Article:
In connection, our guests have also discussed the mental health impacts of the pandemic, and the opportunity now to re-design our understanding of time and flexible work to improve our individual and collective wellbeing. Tim Munden, former Chief Learning Officer at Unilever, discusses how HR can help us have work that is meaningful, in workplaces that are nurturing, supportive, that contribute purposefully to the world. How HR can create organisational cultures that are fundamentally healthy and have phycological safety. 

SDG3 is Good Health & Wellbeing – throughout the pandemic there is no question that HR is leading businesses in achieving this goal. HR’s leadership in designing the future of work impacts many other SDGs too, for example SDG5 is Gender Equality, indeed SDG8 itself is Decent Work & Economic Growth.

Call to action 3: Does your company assess colleagues’ performance based on outputs and outcomes, not where they work or when? If not, can you pilot a change in approach? 

Trend 4. How to harness your social capital – where do you have power?

Inclusive leadership, enterprise-wide DE&I and speaking truth to power are all huge topics that CHROs and CDIOs have discussed. Salima Bhimani, Chief Strategist DE&I at Alphabet advocates taking a step back to reflect on where you have power – where you face barriers yourself, where you can use your power to help yourself and others. 

Allowing time to think this through at a personal and then organisational level, supports system change across an organisation – deep thinking and root culture change that provides a foundation for every strategy and area of work and cutting across all of the SDGs.

Call to action 4: our guests suggest some brilliant and simple exercises you can do to help take a step back. A couple of my favourites: i) From Asif Sadiq, SVP Equity & Inclusion at Warner Media International: write down your 5 closest friends – notice how different (or not) they are to you… what experience, outside of work, could have with them to experience a new culture – for example a different cuisine at a restaurant you’ve not been to? And ii) From Salima Bhimani, taking a progressive view and investing in the DE&I capability of your HR function, which in turn is crucial to embedding DE&I across your entire organisation.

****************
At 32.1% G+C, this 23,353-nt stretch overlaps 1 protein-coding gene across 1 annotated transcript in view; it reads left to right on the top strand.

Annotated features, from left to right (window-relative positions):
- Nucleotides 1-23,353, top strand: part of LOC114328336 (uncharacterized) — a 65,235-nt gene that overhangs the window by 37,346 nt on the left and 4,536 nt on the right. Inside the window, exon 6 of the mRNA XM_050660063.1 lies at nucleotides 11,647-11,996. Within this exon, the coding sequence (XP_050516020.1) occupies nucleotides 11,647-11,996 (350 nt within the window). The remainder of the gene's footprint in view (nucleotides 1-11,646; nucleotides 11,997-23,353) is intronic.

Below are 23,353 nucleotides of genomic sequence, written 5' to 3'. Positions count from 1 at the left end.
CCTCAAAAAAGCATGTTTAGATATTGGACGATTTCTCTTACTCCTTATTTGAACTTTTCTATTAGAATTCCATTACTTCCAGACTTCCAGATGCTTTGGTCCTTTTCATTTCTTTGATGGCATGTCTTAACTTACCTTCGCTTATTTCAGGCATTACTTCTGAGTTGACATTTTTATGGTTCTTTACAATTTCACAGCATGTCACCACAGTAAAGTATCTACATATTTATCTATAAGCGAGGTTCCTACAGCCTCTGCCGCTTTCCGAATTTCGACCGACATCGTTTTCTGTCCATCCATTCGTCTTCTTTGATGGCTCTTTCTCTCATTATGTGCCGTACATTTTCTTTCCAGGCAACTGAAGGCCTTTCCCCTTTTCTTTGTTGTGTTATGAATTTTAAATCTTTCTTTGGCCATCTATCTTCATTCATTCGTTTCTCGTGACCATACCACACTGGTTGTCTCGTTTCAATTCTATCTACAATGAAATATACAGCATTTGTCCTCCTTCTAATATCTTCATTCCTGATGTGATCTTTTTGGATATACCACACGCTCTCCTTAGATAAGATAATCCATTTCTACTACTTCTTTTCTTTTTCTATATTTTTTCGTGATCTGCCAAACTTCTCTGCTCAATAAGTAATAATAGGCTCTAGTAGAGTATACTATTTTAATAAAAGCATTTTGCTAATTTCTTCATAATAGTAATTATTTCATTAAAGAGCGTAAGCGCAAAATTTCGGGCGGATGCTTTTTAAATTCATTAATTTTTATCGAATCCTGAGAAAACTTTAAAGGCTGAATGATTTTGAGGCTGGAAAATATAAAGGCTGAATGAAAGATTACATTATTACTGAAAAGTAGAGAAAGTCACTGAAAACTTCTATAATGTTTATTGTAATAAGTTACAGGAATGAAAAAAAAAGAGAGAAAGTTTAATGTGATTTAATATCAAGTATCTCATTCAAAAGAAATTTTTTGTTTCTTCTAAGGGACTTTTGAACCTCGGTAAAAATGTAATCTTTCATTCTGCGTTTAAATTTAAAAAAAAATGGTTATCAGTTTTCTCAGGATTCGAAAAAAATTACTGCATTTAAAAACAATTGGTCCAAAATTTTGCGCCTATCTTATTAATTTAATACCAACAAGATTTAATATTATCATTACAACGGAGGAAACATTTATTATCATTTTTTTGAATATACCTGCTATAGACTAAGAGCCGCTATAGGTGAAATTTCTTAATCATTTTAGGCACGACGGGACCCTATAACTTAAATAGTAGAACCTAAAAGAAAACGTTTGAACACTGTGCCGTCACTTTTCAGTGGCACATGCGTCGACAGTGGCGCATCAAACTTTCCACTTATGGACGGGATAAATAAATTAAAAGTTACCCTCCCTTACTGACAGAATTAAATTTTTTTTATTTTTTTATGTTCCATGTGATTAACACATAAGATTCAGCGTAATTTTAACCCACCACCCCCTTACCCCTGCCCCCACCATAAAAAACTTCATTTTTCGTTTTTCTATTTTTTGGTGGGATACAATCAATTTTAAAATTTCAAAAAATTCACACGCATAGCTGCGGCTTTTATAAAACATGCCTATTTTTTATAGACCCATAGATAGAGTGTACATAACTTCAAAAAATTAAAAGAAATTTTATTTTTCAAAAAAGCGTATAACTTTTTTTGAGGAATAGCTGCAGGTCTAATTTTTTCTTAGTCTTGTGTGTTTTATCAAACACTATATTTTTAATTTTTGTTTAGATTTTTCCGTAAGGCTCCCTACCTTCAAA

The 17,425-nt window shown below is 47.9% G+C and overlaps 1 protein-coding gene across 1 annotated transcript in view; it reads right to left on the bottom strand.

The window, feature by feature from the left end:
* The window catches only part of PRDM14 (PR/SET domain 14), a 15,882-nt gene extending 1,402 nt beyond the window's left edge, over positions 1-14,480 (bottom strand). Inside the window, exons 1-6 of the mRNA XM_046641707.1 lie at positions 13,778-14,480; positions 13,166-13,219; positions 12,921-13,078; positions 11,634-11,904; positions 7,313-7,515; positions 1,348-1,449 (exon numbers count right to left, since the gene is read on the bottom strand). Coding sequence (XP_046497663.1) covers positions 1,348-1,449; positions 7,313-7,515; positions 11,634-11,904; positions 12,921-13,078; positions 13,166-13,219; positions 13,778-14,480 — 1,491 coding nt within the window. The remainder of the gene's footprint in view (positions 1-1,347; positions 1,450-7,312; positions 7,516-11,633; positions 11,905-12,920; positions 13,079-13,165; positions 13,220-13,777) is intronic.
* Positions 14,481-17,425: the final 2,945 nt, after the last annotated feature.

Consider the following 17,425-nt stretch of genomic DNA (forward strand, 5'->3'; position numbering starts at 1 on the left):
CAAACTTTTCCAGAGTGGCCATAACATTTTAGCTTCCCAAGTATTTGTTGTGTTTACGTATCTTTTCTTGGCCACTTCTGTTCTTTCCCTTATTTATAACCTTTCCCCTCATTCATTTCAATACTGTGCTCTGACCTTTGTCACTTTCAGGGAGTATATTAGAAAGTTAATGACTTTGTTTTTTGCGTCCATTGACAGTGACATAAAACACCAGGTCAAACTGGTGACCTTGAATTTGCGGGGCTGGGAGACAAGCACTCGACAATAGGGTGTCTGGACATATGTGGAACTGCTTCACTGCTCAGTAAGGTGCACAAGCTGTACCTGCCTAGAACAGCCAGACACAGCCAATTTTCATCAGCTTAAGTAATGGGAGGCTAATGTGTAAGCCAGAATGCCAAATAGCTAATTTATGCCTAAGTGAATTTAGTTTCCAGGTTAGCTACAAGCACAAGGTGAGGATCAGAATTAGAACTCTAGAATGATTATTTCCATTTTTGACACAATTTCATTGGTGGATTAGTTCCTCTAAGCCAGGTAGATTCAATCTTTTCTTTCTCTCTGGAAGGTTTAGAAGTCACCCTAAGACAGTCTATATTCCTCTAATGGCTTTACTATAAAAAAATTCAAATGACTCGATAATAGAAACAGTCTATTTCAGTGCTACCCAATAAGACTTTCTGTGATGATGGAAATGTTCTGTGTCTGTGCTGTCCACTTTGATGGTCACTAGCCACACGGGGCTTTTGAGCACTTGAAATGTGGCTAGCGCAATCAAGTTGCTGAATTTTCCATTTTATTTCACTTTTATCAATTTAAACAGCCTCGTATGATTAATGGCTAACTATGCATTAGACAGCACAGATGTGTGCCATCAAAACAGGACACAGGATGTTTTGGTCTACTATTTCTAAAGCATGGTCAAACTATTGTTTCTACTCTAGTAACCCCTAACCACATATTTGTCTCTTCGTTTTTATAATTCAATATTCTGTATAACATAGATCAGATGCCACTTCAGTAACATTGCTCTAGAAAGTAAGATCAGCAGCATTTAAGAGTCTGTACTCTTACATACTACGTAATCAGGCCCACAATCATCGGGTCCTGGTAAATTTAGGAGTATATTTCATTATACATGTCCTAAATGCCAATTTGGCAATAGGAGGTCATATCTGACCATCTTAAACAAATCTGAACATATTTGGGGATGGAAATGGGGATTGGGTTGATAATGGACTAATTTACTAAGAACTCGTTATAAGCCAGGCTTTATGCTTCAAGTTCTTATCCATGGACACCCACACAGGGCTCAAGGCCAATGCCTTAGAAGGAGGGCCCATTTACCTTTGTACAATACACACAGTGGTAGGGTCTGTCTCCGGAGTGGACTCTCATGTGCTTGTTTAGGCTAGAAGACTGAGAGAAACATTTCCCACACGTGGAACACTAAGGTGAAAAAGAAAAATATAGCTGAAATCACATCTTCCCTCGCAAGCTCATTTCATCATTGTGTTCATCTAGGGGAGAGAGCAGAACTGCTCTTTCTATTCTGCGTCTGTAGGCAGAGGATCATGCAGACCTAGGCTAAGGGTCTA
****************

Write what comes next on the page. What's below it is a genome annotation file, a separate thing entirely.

Trend 5. HR goes first

Many of the HR Leaders comment on the dramatic shift in the role of HR, fast-forwarded due to the pandemic. 

Reflecting over the last few decades, or even centuries; did we somehow forget that all businesses are made up of people, and exist to serve people? No longer a compliance function, or even a function partnering with ‘the business’; instead, HR is now driving it. 

Described as HR 3.0 by Martijn Seisneijer, Global Head of Employee Experience at Credit Suisse, all our guests comment what an exciting time it is to be in HR, how HR is delivering at the intersection of performance, purpose and culture, and is taking its place on the podium. 

Call to action 5: a simple and powerful step you can take, from Jayde Tipper, Chief People Officer at Temenos: for an upcoming meeting, ask to go first on the agenda. As our guests in the first 50 episodes of How HR Leaders Change the World have shown, your work, is changing the world. 

A note from the host – introducing How HR Leaders Change the World

I’m the founder of From Babies with Love, we’re a social enterprise and donate 100% of our profits to orphaned and abandoned children around the world. We provide services to HR functions, such as our flagship parental leave gift service. 

In doing this work I began seeing how HR practitioners and social entrepreneurs have so much in common. Our day-to-day work is different, but at the core of both our professions, is caring for people. With more and more friends in HR, I began to question – does anyone else see these connections? Is anyone talking about it? 

Which is why we created How HR Leaders Change the World – to share views and actionable examples of success from progressive HR leaders. To connect HR work with achieving the UN SDGs and show how you, as an HR professional, are also a change-maker.

Get inspired: hear HR Leaders share how your HR is also driving positive social change

Featuring HR leaders from Alphabet to Zurich, enjoy all the episodes here or by searching How HR Leaders Change the World where you listen to your podcasts.